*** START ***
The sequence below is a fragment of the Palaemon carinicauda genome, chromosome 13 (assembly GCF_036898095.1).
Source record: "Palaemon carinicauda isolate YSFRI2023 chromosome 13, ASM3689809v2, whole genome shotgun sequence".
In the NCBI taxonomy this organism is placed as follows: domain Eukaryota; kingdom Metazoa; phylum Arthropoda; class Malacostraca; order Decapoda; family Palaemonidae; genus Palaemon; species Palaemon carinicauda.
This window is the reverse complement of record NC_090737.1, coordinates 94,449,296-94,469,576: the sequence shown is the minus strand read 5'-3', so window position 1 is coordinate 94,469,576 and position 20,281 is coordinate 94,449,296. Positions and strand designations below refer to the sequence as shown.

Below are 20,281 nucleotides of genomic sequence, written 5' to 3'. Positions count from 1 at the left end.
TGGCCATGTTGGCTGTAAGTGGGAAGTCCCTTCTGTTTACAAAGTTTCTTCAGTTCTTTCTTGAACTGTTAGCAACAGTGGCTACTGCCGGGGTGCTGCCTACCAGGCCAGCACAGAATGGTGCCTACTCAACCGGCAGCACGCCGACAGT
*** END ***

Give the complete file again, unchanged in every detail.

The sequence below is a fragment of the Palaemon carinicauda genome, chromosome 13 (assembly GCF_036898095.1).
Source record: "Palaemon carinicauda isolate YSFRI2023 chromosome 13, ASM3689809v2, whole genome shotgun sequence".
In the NCBI taxonomy this organism is placed as follows: domain Eukaryota; kingdom Metazoa; phylum Arthropoda; class Malacostraca; order Decapoda; family Palaemonidae; genus Palaemon; species Palaemon carinicauda.
This window is the reverse complement of record NC_090737.1, coordinates 94,449,296-94,469,576: the sequence shown is the minus strand read 5'-3', so window position 1 is coordinate 94,469,576 and position 20,281 is coordinate 94,449,296. Positions and strand designations below refer to the sequence as shown.

Below are 20,281 nucleotides of genomic sequence, written 5' to 3'. Positions count from 1 at the left end.
TGGCCATGTTGGCTGTAAGTGGGAAGTCCCTTCTGTTTACAAAGTTTCTTCAGTTCTTTCTTGAACTGTTAGCAACAGTGGCTACTGCCGGGGTGCTGCCTACCAGGCCAGCACAGAATGGTGCCTACTCAACCGGCAGCACGCCGACAGT